Intent To Harass?
Can Recklessness Prove An Intent To Harass A Person By A Means Of Telecommunication?
I recently defended Mr. U for the second attempt to prosecute my client for an offence under section 372(3) of the Criminal Code. It was alleged that my client intended to harass a person by repeatedly communicating with that person by means of telecommunication. It was alleged that my client contacted a person multiple times on multiple days with the intent to harass this person. My client admitted that he made multiple calls on multiple days, but he had no intent to harass this person. His calls and his requests were legitimate. The trial judge accepted my client’s testimony when he stated he had no intent to harass the person. This is important because section 372(3) of the Code specifically states:
“Everyone commits an offence who, without lawful excuse and with an intent to harass a person, repeatedly communicates, or causes repeated communications to be made, with them by a means of telecommunication.
The prosecutor tried to persuade the judge that my client was reckless when he candidly admitted that he made multiple calls on multiple days. It is important to understand that there is another and more common provision in the Code for criminal harassment. This section is 264(2), it states:
“No person shall, without lawful authority and knowing that another person is harassed or recklessly as to whether the other person is harassed, engage in conduct referred to in subsection (2) that causes that other person reasonably, in all the circumstances, to fear for their safety or the safety of anyone…”
Therefore, under section 372(3) the prosecutor is not required to prove that the person feared for their safety which is consistent with the fact that the actual harassment need not be proven under section 372(3). As with any prosecution and trial, the prosecutor will ask the trial judge to draw an inference from the facts of the case. This will always be fact specific and your lawyer should speak to you about your facts and any possible inference a trial judge could draw.
However, in my case, the trial judge was unable to draw this inference because he accepted as a fact that my client did not intend to harass the person despite making several calls on several days. The prosecutor argued my client was reckless with his multiple calls and therefore he should be found guilty. Recklessness is a form of mens rea. All criminal offences have a form of mens rea (the mental intent the prosecutor must prove) that must be made out beyond a reasonable doubt.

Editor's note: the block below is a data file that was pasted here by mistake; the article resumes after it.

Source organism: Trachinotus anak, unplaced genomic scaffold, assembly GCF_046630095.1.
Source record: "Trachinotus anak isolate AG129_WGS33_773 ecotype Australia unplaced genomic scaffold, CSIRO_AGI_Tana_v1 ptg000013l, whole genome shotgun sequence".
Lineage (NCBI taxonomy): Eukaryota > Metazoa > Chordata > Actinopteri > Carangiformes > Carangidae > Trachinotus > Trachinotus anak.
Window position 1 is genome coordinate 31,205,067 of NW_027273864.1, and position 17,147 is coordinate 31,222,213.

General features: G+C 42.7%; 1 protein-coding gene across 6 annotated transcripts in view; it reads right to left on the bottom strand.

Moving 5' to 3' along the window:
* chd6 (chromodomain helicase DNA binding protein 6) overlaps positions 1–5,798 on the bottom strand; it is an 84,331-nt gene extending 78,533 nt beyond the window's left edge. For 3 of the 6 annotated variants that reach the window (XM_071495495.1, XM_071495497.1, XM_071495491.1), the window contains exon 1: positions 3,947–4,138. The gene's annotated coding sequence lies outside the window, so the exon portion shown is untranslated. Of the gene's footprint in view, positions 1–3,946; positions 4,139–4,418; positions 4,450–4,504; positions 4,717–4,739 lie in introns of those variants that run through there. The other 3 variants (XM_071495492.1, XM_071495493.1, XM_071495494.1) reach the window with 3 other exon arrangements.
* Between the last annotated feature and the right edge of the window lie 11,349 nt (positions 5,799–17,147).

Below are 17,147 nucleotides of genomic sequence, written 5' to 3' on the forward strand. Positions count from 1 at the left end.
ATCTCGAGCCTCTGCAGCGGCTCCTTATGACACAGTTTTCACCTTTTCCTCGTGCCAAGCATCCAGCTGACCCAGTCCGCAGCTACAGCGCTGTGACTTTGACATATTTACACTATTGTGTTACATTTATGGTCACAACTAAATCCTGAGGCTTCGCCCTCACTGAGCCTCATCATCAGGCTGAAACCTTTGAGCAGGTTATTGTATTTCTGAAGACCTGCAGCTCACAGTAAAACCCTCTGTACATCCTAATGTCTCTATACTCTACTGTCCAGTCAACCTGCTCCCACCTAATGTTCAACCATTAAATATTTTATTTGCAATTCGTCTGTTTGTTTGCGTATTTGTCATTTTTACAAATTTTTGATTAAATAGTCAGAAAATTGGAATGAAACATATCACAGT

Recklessness has been said to a lessor form of mental intent. What is important to know about recklessness is that the accused must foresee the risk that is relevant to the offence for which he or she is charged and then decide to take the risk. In my case, there was no evidence to suggest my client foresaw the risk but proceeded in any event. Recklessness is tricky and prosecutors often rely on it to make out their case. It is important your lawyer knows the test and is able to navigate your trial and advocate on your behalf. Recklessness is taught in law school but all too often lawyers think they know the test but fail to carefully scrutinize their case and the test that is required in order to invoke it.
This case is an excellent example which demonstrates why your lawyer must be experienced and carefully navigating the details of the case and the law so as not to fall beneath the bog that the trial judge addressed in his opening comments.
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